On Thursday last week, I gave a short talk on the background and operation of one of my other sites, sptr.net, and the components that make up what I called “a professional community resource”. The event was the Association of Learning Technology Scottish SIG meeting at Glasgow Caledonian University.
The presentation slides can be downloaded as a pdf by clicking on the image on the right. You can watch a recording of the event below. This post is also available on sptr.net.
What better way to start the weekend than with a Friday night on Pacific Quay in a nice hotel, some quality food and tickets to see Paloma Faith and her amazing band at the Hydro?
I’m a serial Paloma fanboy since I first saw her perform at the Corn Exchange a few years ago. Every gig is different and yet her performances are as fresh and fun as the first. We bolted from work Friday afternoon and had time to check in and freshen up at the Premier Inn before going for a pre-booked (seriously, you have to pre-book) bite to eat at the Yen oriental in the Rotunda.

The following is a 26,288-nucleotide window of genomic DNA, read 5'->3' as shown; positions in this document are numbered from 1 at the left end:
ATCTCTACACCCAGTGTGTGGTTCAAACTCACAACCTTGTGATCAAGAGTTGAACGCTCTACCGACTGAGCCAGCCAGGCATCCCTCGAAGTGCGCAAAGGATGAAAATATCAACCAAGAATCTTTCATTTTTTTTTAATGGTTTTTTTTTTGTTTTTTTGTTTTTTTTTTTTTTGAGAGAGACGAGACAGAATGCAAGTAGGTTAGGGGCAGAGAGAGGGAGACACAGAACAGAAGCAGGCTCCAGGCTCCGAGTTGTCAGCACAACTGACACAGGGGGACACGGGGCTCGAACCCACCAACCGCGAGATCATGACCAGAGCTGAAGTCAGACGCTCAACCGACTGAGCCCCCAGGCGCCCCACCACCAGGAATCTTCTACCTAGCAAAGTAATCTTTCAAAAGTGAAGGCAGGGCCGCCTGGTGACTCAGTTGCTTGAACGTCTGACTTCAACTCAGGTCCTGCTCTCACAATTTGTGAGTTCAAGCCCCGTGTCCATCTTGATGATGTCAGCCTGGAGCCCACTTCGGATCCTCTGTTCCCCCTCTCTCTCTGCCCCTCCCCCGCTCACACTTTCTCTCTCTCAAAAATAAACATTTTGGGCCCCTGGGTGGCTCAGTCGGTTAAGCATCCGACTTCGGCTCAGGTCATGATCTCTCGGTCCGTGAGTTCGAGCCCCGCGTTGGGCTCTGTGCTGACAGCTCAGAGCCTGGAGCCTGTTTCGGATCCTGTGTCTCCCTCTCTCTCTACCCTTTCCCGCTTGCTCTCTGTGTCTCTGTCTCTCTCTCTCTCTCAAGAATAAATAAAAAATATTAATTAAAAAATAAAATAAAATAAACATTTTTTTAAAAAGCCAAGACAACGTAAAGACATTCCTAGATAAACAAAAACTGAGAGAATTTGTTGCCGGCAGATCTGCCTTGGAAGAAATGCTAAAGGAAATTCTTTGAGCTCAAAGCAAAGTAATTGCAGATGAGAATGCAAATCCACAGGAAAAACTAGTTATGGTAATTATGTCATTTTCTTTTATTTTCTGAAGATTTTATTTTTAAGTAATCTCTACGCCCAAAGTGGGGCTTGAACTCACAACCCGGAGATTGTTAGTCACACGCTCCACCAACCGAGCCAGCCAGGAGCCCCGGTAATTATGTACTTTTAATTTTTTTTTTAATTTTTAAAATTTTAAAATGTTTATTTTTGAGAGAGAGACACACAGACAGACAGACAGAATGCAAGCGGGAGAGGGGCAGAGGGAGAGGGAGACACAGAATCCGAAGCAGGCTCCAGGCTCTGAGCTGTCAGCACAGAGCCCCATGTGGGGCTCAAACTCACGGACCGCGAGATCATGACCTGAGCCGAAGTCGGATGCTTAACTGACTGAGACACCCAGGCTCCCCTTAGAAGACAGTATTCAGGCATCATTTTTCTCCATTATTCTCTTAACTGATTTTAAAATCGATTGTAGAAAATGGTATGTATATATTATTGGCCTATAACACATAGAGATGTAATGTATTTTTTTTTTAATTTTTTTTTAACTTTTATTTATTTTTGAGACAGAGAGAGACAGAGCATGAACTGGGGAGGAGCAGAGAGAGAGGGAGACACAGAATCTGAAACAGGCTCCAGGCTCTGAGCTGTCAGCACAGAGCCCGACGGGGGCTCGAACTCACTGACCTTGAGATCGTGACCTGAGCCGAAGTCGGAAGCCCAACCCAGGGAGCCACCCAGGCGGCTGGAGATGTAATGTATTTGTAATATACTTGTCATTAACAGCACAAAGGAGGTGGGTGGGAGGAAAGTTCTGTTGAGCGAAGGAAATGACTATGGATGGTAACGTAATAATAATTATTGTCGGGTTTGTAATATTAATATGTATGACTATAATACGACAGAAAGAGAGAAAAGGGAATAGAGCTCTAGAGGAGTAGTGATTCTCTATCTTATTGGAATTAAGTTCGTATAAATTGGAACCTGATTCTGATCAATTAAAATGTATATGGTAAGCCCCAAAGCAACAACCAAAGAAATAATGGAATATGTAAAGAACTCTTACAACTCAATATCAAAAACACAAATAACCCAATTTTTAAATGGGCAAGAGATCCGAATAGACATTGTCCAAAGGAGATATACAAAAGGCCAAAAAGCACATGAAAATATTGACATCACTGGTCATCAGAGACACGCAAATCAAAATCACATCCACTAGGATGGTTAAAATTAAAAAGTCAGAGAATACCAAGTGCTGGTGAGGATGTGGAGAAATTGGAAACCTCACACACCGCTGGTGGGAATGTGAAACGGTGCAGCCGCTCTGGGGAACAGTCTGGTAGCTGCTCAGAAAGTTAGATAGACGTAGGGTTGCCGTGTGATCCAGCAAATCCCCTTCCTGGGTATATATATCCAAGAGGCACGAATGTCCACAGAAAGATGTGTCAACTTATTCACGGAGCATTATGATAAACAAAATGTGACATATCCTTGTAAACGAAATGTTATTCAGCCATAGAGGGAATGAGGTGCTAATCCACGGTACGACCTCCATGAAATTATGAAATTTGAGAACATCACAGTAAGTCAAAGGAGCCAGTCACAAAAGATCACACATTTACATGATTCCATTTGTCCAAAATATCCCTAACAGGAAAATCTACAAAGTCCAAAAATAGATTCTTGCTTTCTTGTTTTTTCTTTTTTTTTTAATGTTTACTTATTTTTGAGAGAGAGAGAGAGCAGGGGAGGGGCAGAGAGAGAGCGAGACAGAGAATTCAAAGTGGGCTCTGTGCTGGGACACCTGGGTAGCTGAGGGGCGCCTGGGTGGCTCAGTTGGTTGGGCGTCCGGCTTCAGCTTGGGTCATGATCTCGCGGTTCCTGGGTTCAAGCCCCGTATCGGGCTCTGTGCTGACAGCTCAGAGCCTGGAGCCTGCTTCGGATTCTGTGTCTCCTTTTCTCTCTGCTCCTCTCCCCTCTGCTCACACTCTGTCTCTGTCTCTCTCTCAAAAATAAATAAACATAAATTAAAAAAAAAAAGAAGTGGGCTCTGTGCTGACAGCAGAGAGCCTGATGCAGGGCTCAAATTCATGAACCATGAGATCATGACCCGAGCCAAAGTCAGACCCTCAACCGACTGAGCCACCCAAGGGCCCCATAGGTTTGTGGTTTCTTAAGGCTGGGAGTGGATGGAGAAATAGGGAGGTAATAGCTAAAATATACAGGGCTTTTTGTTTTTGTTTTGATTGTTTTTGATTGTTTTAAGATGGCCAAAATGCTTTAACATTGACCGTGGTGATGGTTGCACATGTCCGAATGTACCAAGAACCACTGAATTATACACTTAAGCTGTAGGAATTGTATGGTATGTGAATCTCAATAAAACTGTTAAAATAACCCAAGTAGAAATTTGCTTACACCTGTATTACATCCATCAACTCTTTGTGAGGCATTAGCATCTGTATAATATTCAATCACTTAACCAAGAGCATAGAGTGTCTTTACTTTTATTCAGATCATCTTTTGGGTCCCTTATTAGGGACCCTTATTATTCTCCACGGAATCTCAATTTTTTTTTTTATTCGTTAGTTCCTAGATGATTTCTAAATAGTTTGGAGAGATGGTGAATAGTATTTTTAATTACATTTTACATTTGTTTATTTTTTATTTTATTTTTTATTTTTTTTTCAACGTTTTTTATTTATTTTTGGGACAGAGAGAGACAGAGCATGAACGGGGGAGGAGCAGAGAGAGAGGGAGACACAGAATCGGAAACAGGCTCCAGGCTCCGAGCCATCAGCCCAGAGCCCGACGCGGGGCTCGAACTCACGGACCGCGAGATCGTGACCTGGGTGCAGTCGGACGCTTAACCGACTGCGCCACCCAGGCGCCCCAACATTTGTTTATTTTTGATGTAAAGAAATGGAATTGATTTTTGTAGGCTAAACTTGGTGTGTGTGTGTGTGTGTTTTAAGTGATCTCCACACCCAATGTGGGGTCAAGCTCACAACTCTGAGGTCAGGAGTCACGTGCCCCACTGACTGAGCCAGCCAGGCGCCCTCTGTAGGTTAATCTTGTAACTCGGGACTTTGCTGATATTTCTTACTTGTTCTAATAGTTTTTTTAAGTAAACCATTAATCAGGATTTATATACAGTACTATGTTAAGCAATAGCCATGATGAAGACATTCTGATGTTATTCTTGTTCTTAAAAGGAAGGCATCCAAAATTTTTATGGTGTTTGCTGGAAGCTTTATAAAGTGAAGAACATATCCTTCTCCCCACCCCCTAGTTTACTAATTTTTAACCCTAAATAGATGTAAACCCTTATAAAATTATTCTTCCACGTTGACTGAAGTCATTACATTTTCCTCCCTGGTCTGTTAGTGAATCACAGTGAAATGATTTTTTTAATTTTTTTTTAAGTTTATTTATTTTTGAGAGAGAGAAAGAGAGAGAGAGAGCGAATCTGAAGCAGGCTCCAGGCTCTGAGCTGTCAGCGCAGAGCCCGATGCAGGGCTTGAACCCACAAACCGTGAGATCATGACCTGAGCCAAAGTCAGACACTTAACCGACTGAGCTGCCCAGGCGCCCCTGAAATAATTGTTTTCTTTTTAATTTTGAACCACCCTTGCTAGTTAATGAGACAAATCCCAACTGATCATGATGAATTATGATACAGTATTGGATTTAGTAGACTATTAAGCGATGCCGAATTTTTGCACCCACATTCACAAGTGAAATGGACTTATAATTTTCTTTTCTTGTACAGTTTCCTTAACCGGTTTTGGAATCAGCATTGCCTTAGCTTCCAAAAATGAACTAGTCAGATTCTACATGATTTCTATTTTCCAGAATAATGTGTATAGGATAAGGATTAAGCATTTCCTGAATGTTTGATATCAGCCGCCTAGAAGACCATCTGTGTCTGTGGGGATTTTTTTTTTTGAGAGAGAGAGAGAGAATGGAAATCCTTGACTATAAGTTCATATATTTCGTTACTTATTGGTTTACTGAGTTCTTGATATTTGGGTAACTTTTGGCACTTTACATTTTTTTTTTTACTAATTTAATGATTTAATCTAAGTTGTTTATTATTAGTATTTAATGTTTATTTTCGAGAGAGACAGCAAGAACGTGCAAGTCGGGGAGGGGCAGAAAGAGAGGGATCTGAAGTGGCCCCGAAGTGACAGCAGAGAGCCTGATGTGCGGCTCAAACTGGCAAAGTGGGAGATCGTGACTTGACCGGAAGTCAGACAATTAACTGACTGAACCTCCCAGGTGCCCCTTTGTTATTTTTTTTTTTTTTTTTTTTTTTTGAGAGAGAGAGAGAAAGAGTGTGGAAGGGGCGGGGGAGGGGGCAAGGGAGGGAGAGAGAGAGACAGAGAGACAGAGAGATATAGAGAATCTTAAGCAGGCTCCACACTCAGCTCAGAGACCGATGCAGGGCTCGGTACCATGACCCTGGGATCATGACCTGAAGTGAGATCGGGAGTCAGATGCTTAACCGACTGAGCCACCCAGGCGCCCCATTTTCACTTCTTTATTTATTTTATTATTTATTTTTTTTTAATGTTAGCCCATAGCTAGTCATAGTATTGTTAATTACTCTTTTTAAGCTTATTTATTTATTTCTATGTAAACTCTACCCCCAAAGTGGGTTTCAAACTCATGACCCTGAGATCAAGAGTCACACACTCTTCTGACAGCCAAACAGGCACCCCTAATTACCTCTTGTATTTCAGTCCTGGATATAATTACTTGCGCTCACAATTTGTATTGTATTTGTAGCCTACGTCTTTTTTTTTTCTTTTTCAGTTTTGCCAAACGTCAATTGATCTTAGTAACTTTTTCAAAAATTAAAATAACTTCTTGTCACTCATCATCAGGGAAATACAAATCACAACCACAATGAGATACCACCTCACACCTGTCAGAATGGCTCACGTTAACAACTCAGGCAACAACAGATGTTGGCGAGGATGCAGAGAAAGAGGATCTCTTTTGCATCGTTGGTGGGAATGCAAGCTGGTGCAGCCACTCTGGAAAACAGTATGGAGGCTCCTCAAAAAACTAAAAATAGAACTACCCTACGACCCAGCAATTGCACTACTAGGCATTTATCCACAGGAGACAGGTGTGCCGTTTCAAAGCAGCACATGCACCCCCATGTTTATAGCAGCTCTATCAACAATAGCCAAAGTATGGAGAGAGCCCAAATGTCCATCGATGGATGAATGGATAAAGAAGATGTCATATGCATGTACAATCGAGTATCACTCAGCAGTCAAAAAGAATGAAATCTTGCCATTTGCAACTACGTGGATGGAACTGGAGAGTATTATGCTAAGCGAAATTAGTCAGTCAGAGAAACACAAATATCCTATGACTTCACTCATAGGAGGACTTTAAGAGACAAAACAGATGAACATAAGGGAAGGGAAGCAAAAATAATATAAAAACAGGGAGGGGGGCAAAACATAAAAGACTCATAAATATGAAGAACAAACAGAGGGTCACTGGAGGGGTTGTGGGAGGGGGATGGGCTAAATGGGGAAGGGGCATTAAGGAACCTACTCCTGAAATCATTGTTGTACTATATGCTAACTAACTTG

We arrived fashionably late, just as the support, Vintage Trouble, were getting into their pumped-up and lively set designed to get even the most reserved of English audiences twitching in their seats: as Paloma said later, Scottish audiences need no such warm-up as they are already “smokin’ hot”. We were on our feet, whooping and hollering as the lead singer Ty Taylor and his LA band gave it all. You remember Ty from his incredible duet at the BBC Proms with Paloma of Etta James’ “I’d rather go blind”. If you missed that, your life isn’t complete. Youtube it now.
The main event started with a dramatic drop of the white curtain that had covered the main stage set-up which was not dissimilar to the arrangement we saw at the Clyde Auditorium last year: white, white and more white, with blue contrast in the band’s clothes and the singers’ incredibly funky outfits. I thought the sound was a little lost for sharpness in the massive Hydro auditorium but lost myself in the music, along with the 80 million other people in the venue (may be an exaggeration). We danced, and sang and let the happiness that the performers had for their work wash through us as the set progressed to an outstanding orgy of well-kent numbers and the hide-and-seek of the encore game.
A brilliant night out in Glasgow, with the cherry on the perfectly iced cake for me being another chance to see my favourite, favourite bass player Andrea Goldsworthy do her stuff. I may have got a little over-excited in the cheer for her, as one of our new friends in our row patted me on the arm and said, “steady on there, boy”. I don’t care. I had been having the best fun in ages: the hallmark of a Paloma Faith gig.